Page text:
Recent Comments


    Harry Hay: The Founder of Us All

    rainbowguyIt was some time during the 1930s, Harry Hay remembered, when he turned to his then lover Will Geer to share an idea he had. Hay wanted to start a club or organization where men like “us” could meet to discuss issues important to them as homosexuals. “But honey,” Geer asked, “what would we talk about?” That was the question. Hay struggled to reply for more than a decade. When he did, he changed the world.

    The answer came to him in 1948. Working for Henry Wallace’s third-party candidacy that year, Hay began to wonder about an “international…fraternal order” or “a service and welfare organization devoted to the protection and improvement of Society’s Androgynous Minority.” He dropped the term “androgynous” almost immediately, but his view that homosexuals were a “social minority” or “cultural minority” never changed. What that meant was exactly what gays would talk about.

    Understanding that gays were a minority group, and the implications of that realization, changed everything that followed. At the time, gay men did not see themselves as a community. “The Queers,” Hay said later, “were the one group of disenfranchised people who did not even know they were a group because they had never formed as a group.” They had no acknowledged cultural traditions, no history, no political recognition, no legal protections. They knew that they were sexually attracted to other men— although some denied it—but there was little or no other sense of shared identity.

    rainMany men told Hay that an organization for them was impossible. Homosexual affection, even between consenting adults, was illegal in every state and territory. Gays who associated with each other risked harassment, and even arrest. Those convicted of homosexuality were forced to register as “sex offenders.” Repeat “offenders” could be sent to a state mental hospital for treatment, which often included electroshock therapy and castration; since the individuals were under a physician’s care, and not a court’s authority, a patient’s consent was not required and was seldom requested.

    Previous attempts to create gay organizations in the United States had been unsuccessful. As early as 1924, Henry Gerber suggested forming such a group for men who love men, “to combat the public prejudices against them,” but few were interested in joining him. “The average homosexual,” he remembered, “was ignorant concerning himself. Others were fearful. Still others were frantic or depraved. Some were blasé…They rejected our aims. We wondered how we could accomplish anything with such resistance from our own people.” His Society for Human Rights, which one newspaper described as a “Strange Sex Cult”—lasted less than a year.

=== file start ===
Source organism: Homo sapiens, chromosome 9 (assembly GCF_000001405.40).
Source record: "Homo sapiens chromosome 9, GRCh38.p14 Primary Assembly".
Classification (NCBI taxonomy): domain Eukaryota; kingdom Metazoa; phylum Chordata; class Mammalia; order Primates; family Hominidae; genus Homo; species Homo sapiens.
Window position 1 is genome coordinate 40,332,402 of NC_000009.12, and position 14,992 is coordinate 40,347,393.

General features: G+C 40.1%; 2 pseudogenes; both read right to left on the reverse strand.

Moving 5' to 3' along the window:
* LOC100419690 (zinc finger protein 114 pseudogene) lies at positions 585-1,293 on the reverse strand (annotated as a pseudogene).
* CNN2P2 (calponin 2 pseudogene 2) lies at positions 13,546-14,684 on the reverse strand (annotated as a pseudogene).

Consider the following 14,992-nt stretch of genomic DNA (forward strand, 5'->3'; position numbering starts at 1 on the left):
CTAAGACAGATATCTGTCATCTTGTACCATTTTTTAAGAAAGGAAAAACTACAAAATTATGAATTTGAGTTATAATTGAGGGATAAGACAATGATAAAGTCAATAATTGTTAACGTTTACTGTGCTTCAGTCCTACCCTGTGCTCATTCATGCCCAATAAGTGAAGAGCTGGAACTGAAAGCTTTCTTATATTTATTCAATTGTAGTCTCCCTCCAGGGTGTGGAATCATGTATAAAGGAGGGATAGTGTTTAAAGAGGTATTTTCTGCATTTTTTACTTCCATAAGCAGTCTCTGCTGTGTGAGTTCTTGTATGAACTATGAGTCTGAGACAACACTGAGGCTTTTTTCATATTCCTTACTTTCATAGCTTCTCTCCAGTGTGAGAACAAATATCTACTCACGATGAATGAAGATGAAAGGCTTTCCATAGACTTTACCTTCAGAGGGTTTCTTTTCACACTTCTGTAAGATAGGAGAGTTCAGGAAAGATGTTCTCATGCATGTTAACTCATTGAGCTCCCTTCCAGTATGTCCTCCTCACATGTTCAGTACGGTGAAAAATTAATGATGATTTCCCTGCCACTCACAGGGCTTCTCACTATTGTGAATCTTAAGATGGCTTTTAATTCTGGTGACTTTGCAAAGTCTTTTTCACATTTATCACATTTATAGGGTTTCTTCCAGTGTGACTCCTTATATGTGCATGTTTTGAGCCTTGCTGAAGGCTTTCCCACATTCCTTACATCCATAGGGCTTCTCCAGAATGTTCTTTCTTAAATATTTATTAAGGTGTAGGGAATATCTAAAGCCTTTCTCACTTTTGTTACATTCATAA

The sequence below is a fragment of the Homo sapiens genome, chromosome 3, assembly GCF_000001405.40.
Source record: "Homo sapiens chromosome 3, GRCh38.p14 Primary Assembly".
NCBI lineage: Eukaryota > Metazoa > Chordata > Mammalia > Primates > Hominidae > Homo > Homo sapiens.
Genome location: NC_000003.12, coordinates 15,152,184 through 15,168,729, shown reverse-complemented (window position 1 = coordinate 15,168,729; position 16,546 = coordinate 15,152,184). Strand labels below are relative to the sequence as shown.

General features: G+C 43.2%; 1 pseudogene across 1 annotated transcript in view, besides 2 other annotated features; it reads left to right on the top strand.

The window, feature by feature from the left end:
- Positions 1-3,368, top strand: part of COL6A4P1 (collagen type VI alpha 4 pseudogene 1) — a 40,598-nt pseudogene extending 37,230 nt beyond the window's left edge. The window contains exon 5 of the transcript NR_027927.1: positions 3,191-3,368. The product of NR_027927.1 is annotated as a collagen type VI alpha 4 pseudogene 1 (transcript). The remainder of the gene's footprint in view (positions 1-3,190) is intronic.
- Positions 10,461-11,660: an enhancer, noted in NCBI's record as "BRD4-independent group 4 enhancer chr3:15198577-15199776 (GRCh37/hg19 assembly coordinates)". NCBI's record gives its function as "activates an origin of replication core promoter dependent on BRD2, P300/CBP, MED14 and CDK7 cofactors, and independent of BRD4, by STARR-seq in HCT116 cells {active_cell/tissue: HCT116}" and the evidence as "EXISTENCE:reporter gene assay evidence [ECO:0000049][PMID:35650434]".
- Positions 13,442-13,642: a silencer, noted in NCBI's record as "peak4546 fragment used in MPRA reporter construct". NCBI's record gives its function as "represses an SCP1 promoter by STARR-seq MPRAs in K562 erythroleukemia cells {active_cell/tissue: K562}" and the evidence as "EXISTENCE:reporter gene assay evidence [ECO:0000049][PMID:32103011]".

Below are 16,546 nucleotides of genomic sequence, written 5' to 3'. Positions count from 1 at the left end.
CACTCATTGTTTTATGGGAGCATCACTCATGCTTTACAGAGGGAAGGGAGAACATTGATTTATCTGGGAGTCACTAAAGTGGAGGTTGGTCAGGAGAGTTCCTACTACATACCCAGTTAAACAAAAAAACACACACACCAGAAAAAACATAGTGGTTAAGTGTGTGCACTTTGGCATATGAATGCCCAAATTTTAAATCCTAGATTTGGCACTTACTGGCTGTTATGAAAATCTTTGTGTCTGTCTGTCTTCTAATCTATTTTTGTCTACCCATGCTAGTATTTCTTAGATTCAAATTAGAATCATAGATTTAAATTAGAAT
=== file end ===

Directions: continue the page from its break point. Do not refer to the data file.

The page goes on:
It took Hay until 1950 to establish his organization. The first to join him was Rudi Gernreich, his lover at the time, who introduced Hay to gay men who not only were willing, but eager, to become involved. Even though, at the height of the federal government’s “homosexual witch hunt,” they were unsure that they could meet legally, the group, which included Chuck Rowland, Bob Hull, Dale Jennings, Konrad Stevens, and John Gruber, joined together for the first time on November 11, 1950, at Hay’s home in Los Angeles.


    What Hay proposed to them was nothing less than a major paradigm shift in thinking about gays. Before the 20th century, homosexuality was believed to be a sin, an aberrant behavior, and not a sexual orientation or even an identification. That changed with the Freudians, who eventually argued it was a pathological abnormality or a mental disorder. In fact, Hay told the group, gay men were a distinct minority group, “a separate people,” not simply individuals who sought each other only for sex.

    Everything flowed from Hay’s certainty. He and his friends had long discussions about what actually made them a minority group: their mutual sense of collective identity, the attributes that set them apart, their shared values and beliefs, their common history, the discrimination they all faced, and the ways in which they could help each other. These are simple sounding, obvious ideas today, but they were totally new then, when homosexuality was seen as a mental illness.

    The group called itself the “Mattachine Society,” from the French “Société Mattachine,” well known for its medieval dancers who always wore masks when they appeared in public. “We took the name,” Hay explained, “because we felt that we 1950s Gays were also a masked people, unknown and anonymous, who might become engaged in morale building and helping ourselves and others, through struggle, to move toward total redress and change.”

    Hay left the Mattachine Society in 1953, but remained an activist for the rest of his life. “We must,” he believed,” work collectively for the full first-class citizenship participation of minorities everywhere, including ourselves.” Because he understood that gays were a cultural minority, he opposed assimilation, which became a popular idea among gay rights advocates in the next decade. Some of his other opinions also became controversial, but his founding ideas, from which everything that followed emanated, are as vital today as when he first shared them:

    A separate people,

    We bring a gift to celebrate each other,

    ‘Tis a gift to be gay!

    Feel the pride of it!

    Bill Lipsky, Ph.D., author of “Gay and Lesbian San Francisco” (2006), is a member of the Rainbow Honor Walk board of directors.